Md_psc_skipjack_visual_impact_report_r_sullivan_thumb The testimony of Robert Scott that is accessible from this page describes the possible visual impacts of the Skipjack offshore wind energy facility proposed for off the coast of Maryland. The developers of the Skipjack facility are proposing to use the Haliade-X1 twelve-megawatt turbines. According to Mr. Sullivan, the Haliade-X turbines are 70% larger than the turbines that were originally proposed for the site and for which a permit was granted. The turbines will be visible to the unaided eye at distances greater than 36 statute miles, with turbine blade movement visible up to 29 statute miles, and often visible at 24 statute miles. Mr. Sullivan's testimony was provided to the Maryland PSC on behalf of Ocean City, MD. Mr. Sullivan's full testimony can be downloaded by clicking on the document links on this page.
17 Apr 2020

Offshore wind hearing brings whopping turnout to Ocean City. Here's what you need to know

Ocean City Mayor Rick Meehan called on the PSC to hold more evidentiary hearings to better understand the impact larger wind turbines would have on the town. U.S. Congressman Andy Harris, R-Md.-1 pointed out that nothing stops U.S. Wind from possibly building 12-megawatt wind turbines as close as 10 miles from shore. Harris went on to criticize the wind developers' decision to use larger wind turbines saying, “I would suggest that this is one of the most amazing cases of bait and switch that I’ve ever seen."
19 Jan 2020

Ocean City Mayor’s letter regarding windmill construction offshore

Sos-letter_maryland_thumb In a letter from the Mayor of Ocean City, Rick Meehan, to the Maryland Public Service Commission the Mayor highlights the objections to wind turbines built off the coast of the Ocean City and the visual impacts of the turbines. The letter states that "The Town of Ocean City while in support for clean energy in Maryland, has opposed the size and location of the wind turbines. As the size of the turbines has increased, so has our concern for the visual impact they will have on our community and our property values.” In response to the size of the windmills now being proposed, the letter further said, “In order to avoid the destruction of our natural view forever and the negative impact on our community, the Town of Ocean City is insisting these turbines be moved at least 33 miles from shore.” The Mayor's letter can be accessed by clicking the document links on this page.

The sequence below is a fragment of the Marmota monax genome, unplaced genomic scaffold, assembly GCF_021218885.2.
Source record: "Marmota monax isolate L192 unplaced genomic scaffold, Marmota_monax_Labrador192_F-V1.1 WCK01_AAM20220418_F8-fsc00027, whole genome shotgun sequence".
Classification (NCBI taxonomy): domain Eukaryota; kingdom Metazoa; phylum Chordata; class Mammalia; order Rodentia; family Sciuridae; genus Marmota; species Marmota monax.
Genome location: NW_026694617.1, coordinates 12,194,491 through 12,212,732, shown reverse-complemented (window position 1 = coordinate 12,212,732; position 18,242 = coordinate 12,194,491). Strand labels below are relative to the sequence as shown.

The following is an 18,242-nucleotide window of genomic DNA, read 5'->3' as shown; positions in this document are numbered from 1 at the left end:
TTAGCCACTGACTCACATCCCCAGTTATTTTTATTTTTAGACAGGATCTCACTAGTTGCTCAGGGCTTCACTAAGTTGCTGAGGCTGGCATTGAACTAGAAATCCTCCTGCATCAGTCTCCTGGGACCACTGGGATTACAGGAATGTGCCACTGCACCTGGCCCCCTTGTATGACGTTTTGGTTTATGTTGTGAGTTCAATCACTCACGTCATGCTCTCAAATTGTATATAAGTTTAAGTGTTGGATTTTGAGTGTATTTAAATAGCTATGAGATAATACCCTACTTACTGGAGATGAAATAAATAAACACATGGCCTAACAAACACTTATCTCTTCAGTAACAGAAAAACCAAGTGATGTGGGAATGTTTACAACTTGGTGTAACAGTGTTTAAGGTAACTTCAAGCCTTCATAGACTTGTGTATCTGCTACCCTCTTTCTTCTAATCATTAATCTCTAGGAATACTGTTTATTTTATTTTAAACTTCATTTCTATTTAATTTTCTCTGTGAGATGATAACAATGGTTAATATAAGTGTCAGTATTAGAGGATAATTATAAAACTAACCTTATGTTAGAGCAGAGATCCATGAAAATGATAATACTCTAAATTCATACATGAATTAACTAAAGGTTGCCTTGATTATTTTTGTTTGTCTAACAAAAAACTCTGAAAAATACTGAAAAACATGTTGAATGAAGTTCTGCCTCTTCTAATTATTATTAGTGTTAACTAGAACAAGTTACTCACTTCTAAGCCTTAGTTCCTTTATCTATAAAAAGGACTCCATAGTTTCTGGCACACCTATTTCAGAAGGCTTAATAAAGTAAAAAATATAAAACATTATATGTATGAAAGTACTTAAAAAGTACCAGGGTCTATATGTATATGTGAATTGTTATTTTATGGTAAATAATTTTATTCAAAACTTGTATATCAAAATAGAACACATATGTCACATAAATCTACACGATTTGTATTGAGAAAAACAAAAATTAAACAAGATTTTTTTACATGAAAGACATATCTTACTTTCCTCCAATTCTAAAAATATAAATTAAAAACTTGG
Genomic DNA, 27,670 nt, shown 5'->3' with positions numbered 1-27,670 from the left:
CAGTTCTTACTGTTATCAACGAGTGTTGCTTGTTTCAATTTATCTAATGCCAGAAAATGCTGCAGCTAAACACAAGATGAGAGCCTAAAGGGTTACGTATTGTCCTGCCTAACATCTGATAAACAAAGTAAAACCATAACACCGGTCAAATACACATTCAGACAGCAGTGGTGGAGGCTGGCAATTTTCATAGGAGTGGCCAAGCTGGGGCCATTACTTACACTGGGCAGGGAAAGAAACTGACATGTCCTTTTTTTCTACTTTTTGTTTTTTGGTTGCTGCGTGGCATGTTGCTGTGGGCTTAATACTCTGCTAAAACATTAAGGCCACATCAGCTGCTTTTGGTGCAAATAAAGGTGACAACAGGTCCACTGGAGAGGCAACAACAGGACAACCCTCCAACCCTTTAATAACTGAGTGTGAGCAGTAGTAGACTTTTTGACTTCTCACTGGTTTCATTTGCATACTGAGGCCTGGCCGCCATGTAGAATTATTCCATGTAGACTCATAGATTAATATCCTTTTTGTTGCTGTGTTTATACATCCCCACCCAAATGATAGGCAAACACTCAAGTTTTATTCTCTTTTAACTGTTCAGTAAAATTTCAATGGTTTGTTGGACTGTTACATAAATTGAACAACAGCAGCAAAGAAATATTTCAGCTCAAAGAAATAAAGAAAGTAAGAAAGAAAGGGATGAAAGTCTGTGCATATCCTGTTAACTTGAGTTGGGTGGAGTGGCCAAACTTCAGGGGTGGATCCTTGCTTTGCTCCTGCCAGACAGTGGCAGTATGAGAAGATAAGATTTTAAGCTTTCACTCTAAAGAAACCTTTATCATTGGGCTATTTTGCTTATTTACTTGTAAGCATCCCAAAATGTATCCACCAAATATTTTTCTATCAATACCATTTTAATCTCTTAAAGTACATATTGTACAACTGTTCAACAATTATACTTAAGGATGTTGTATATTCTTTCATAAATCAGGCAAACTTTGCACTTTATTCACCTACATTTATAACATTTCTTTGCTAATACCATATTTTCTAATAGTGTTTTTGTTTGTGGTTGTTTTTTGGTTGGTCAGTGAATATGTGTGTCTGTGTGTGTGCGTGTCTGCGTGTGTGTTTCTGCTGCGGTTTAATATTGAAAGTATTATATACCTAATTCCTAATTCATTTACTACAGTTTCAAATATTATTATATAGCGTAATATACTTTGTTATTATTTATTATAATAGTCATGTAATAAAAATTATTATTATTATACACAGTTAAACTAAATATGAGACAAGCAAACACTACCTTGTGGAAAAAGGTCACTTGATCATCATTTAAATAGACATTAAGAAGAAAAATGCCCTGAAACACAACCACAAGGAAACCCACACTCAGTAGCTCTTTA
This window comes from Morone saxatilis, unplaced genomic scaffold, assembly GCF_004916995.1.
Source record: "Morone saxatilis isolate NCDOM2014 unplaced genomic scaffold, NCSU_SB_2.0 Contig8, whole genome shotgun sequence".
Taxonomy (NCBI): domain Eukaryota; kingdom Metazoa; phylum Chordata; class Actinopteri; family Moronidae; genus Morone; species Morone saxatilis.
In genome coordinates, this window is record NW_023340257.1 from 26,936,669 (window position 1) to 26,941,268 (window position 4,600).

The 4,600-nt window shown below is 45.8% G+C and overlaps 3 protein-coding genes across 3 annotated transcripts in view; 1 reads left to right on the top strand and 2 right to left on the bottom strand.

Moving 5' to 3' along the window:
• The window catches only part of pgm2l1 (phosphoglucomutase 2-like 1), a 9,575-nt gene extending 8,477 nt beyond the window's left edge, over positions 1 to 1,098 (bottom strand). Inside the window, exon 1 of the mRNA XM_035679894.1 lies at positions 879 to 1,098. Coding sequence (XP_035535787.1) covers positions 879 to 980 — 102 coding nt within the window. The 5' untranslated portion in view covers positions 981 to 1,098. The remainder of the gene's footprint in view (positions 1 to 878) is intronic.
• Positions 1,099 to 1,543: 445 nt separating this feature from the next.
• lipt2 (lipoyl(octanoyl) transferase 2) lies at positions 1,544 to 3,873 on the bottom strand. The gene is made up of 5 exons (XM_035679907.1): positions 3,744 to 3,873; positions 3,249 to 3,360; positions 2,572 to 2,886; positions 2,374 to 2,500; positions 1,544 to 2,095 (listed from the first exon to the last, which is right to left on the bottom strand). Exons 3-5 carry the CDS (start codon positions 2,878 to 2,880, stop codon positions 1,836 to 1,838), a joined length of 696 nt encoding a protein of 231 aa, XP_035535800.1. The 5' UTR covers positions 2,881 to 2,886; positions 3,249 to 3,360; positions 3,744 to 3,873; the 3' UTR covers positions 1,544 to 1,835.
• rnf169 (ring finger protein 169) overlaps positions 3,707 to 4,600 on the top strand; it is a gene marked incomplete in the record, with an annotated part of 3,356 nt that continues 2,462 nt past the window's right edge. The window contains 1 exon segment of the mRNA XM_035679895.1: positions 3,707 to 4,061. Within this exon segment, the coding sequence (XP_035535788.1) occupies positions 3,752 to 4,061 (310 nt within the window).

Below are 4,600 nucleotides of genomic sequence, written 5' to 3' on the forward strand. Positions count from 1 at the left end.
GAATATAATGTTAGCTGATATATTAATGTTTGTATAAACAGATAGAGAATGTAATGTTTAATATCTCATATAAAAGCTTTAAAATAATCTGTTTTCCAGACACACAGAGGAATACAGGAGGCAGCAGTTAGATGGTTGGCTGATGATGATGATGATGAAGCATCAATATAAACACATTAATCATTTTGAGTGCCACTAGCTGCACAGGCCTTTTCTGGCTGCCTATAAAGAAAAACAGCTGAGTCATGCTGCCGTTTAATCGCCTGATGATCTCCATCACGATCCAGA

17 Jan 2020

Wind turbine hearing at convention center

It is part of a larger inquiry that will examine the decision by two prospective wind farm operations, Ørsted’s Skipjack Wind and U.S. Wind, to increase the size of their wind turbines, and its possible effects on Ocean City’s coastal aesthetic. Residents, visitors, proponents, opponents, city leaders and stakeholders will have the opportunity to voice their opinions at the hearing. City officials see this session as an opportunity to turn the tide on a project they contend will harm the resort’s economy. 
17 Jan 2020

https://www.windaction.org/posts?location=Maryland&topic=Offshore+Wind